As discussed in Sect. 2.5, the QUMP ensemble represented the spatial patterns of DJF rainfall well, but overestimated its magnitude over central Southern Africa. The RCM ensemble performs significantly better over land—it reproduces both the spatial pattern and the magnitude well, as illustrated in Fig. 11.

The RCM has introduced a larger positive bias in precipitation over the Western Indian Ocean in DJF, consistently over the ensemble. Lake Victoria and Lake Malawi are visible in Fig. 11 in the model results (and, to a much lesser extent, in the observations). We have investigated the case of Lake Victoria in detail and found the precipitation in the short rains to be significantly over-estimated over Lake Victoria in the RCMs both with respect to the CMAP data and CPC-FEWS data shown here and CRU and GPCP (not shown). As it is explained in a separate paper (Williams et al. 2014) this issue appears to be very localised to the lake itself and therefore of little relevance to the land outside the Lake Victoria basin.

Finally, comparison of RCM winds at 850 hPa (supplementary material) with those in the GCM simulations shows, as expected, they follow closely those of the driving GCMs. Thus, as with the GCMs, these compare well with observations but it also demonstrates consistency of the large-scale circulation in the RCMs with their driving GCMs.
Fig. 9

The annual variation of temperature over land (left) and precipitation (right) for Africa, North Africa and West Sahel. The black line shows the observed values (CRU 3.0 and CMAP) while the coloured lines show the model outcomes

Fig. 10

Comparison of observed and simulated precipitation in the RCM for Africa during JJAS. The CPC-FEWS observations were averaged over the period 1983–2012 and the simulation data over the period 1961–1990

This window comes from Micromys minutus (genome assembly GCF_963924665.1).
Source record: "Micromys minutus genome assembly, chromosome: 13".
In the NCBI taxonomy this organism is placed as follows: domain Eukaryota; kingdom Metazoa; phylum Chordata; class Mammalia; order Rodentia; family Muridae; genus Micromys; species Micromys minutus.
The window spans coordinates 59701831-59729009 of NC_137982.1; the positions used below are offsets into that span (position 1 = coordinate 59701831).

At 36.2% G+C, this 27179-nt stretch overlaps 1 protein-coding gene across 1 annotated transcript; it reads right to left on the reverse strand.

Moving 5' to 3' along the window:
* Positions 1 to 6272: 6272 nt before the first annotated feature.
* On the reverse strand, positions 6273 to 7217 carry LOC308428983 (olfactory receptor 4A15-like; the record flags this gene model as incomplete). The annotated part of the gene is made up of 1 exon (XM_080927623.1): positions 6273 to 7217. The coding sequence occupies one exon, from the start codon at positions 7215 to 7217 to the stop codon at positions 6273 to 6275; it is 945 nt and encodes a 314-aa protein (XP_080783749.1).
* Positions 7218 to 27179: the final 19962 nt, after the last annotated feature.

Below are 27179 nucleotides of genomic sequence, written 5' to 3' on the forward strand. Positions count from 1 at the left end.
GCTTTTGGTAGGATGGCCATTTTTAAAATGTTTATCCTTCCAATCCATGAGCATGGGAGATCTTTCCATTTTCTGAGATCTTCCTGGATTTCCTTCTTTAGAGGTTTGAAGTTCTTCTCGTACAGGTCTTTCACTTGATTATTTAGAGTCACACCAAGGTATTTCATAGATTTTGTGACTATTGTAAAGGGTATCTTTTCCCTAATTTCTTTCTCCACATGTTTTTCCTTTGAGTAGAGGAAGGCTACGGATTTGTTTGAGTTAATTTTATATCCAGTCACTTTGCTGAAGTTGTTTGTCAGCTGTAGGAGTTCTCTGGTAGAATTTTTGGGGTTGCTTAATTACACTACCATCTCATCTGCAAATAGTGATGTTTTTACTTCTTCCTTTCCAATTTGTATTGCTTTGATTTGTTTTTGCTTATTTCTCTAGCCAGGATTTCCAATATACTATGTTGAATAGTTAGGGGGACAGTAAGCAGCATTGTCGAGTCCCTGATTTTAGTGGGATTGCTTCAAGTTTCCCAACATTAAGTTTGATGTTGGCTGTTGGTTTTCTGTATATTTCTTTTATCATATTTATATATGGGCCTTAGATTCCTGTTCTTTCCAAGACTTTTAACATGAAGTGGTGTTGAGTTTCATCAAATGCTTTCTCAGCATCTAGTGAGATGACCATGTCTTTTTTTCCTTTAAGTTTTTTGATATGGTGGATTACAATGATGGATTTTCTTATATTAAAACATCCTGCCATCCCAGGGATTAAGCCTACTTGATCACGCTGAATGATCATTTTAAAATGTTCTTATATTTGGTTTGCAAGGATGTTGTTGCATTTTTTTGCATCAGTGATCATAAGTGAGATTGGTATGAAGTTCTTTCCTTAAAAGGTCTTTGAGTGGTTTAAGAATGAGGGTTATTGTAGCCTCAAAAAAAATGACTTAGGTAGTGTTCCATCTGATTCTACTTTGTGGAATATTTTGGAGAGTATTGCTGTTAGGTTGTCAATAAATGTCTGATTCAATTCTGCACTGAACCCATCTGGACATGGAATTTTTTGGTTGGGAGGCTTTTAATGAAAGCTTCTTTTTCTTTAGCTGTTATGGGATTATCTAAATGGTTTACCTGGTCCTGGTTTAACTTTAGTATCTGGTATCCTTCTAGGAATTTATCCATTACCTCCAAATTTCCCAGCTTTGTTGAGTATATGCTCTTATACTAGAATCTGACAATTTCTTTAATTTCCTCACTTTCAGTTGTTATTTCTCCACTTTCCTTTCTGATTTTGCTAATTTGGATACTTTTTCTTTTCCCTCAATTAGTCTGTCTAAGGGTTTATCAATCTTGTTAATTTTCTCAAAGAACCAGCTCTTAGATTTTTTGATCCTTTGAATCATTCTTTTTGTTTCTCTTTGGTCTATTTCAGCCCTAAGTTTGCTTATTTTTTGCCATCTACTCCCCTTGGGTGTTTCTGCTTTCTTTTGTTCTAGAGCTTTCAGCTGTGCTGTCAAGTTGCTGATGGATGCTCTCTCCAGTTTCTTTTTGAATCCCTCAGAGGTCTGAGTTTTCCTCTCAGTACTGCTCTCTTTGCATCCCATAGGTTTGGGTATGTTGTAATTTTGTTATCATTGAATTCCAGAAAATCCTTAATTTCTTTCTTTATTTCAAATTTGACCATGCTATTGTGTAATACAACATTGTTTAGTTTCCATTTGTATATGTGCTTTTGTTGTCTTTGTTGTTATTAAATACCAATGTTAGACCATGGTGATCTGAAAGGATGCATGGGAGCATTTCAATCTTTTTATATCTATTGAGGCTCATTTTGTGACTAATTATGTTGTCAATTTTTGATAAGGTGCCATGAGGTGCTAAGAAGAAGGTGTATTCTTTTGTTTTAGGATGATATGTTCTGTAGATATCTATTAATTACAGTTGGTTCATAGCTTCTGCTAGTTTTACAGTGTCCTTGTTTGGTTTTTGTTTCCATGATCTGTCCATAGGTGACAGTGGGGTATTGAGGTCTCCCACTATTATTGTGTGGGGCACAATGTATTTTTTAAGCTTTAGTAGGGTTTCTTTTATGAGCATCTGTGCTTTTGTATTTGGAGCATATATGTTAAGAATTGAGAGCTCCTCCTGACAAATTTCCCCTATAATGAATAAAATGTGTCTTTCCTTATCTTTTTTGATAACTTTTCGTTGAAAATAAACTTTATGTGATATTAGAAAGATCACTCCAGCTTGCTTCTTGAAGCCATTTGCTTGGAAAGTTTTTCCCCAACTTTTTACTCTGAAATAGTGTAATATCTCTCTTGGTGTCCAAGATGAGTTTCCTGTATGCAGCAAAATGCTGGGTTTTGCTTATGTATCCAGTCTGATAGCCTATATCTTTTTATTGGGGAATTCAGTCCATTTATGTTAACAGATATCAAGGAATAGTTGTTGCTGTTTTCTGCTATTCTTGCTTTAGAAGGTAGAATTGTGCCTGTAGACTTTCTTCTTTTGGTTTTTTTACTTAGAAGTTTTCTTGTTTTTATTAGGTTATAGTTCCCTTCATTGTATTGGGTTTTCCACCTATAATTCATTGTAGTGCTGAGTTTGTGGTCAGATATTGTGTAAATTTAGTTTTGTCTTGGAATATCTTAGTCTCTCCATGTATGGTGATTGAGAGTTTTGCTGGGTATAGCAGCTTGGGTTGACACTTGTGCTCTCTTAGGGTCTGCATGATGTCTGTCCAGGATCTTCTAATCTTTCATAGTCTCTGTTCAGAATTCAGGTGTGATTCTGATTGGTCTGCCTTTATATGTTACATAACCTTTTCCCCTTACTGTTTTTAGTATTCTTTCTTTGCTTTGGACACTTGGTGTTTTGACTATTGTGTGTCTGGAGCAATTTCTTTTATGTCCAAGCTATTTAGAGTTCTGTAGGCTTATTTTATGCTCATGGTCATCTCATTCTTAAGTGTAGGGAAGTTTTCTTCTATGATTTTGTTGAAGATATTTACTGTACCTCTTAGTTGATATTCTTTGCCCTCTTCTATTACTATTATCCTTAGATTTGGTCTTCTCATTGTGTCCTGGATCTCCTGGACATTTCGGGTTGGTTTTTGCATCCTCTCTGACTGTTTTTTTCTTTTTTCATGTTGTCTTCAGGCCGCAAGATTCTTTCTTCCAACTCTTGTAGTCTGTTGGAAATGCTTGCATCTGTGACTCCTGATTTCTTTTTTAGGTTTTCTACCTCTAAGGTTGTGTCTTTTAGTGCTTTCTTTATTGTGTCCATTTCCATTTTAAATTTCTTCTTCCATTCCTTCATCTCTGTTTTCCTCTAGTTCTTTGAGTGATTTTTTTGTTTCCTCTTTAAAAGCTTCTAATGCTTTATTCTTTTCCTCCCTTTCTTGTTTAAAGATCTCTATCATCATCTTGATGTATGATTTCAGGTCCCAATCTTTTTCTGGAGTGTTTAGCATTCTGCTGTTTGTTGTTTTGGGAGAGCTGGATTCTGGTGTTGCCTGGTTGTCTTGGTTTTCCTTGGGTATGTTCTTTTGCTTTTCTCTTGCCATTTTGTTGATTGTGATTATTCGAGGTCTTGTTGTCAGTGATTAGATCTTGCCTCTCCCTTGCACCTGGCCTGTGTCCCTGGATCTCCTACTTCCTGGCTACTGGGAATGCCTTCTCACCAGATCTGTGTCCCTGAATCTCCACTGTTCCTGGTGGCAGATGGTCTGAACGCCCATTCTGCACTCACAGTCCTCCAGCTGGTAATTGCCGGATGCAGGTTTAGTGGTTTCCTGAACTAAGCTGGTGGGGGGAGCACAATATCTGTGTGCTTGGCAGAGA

Fig. 11

Comparison of observed and simulated precipitation in the RCM for Africa during DJF. The CPC-FEWS observations were averaged over the period 1983–2012 and the simulation data over the period 1961–1990

5 RCM projections for the A1B scenario

Figure 13 shows the spatial patterns of the projected changes in African precipitation over the RCM ensemble. In general, the RCM ensemble projects an increase in precipitation over central Africa, which is particularly pronounced in N2 and N3 see Table 3. There is also a general decrease across the ensemble over the West half of the Western Sahel region in JJA, accompanied by a band of increase on the coast further south. This is particularly interesting in the context of the CMIP3 results, which showed a robust decrease in precipitation in this region (see e.g. figure 8 in Buontempo et al. 2010). In the RCM runs, this decrease over the Western Sahel in JJA is accompanied by a band of increase on the coast further south. In three of the five runs, there is also a decrease in this season in the Gulf of Guinea. This band-like structure points to a change in the West African Monsoon system, which, as noted above, is a system which current climate models find very difficult to model. There is also a decrease in precipitation over Lake Victoria, particularly from March through to November. However, as we noted earlier, there was also a strong positive precipitation bias over the lake, which needs to be further understood before interpreting the precipitation projection in this location and which has been addressed in a separate publication (Williams et al. 2014).

Figure 12, compares the RCM projections to those in their driving GCMs and the QUMP ensemble as a whole. Generally, the projected temperature changes are very similar but the projected precipitation changes can show substantial differences. The All Africa precipitation changes (Fig. 12, left column) in DJF and JJA for N2 are very different from those projected Q9. In Southern Africa RCM ensemble members project less drying than their driving GCMs and in Central and East Sahel, the JJA precipitation in the RCM is projected to increase more. Similarly, in the West Sahel, RCM precipitation is projected to increase more (or decrease less) compared to the driving GCMs.
Fig. 12

Plots for the RCM ensemble (green, N#) and QUMP ensemble (black and red, Q#) showing projected change in precipitation versus change in the temperature for all Africa, North Africa and West Sahel. The panels show the spread in projected outcomes during DJF, MAM, JJA, SON and annual (ANN). The red data points indicate the sub-set of QUMP chosen to drive the RCM. The box and whisker symbols that appear on the two axis of each individual plot represent the median, the inter-quartile difference and the absolute range of the ensemble along that dimension. Black box and whisker refer to QUMP while green has been used for the RCM ensemble